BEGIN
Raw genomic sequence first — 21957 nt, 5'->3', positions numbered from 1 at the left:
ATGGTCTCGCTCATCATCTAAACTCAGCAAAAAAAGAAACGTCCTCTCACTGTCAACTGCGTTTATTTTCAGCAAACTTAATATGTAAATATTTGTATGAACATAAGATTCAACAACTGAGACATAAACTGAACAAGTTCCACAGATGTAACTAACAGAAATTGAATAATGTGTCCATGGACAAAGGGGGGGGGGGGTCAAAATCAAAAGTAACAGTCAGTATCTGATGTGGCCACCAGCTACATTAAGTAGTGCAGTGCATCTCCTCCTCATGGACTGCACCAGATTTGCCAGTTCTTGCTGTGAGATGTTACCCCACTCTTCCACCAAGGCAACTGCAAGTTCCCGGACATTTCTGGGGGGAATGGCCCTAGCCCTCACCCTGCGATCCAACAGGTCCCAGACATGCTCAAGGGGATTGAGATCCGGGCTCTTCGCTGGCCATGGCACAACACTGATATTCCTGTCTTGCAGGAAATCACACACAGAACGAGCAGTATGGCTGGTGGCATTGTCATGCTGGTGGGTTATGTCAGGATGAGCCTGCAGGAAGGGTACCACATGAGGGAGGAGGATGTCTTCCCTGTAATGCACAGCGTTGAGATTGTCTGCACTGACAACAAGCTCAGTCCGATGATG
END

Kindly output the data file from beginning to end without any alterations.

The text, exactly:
Raw genomic sequence first — 21957 nt, 5'->3', positions numbered from 1 at the left:
ATGGTCTCGCTCATCATCTAAACTCAGCAAAAAAAGAAACGTCCTCTCACTGTCAACTGCGTTTATTTTCAGCAAACTTAATATGTAAATATTTGTATGAACATAAGATTCAACAACTGAGACATAAACTGAACAAGTTCCACAGATGTAACTAACAGAAATTGAATAATGTGTCCATGGACAAAGGGGGGGGGGGGTCAAAATCAAAAGTAACAGTCAGTATCTGATGTGGCCACCAGCTACATTAAGTAGTGCAGTGCATCTCCTCCTCATGGACTGCACCAGATTTGCCAGTTCTTGCTGTGAGATGTTACCCCACTCTTCCACCAAGGCAACTGCAAGTTCCCGGACATTTCTGGGGGGAATGGCCCTAGCCCTCACCCTGCGATCCAACAGGTCCCAGACATGCTCAAGGGGATTGAGATCCGGGCTCTTCGCTGGCCATGGCACAACACTGATATTCCTGTCTTGCAGGAAATCACACACAGAACGAGCAGTATGGCTGGTGGCATTGTCATGCTGGTGGGTTATGTCAGGATGAGCCTGCAGGAAGGGTACCACATGAGGGAGGAGGATGTCTTCCCTGTAATGCACAGCGTTGAGATTGTCTGCACTGACAACAAGCTCAGTCCGATGATG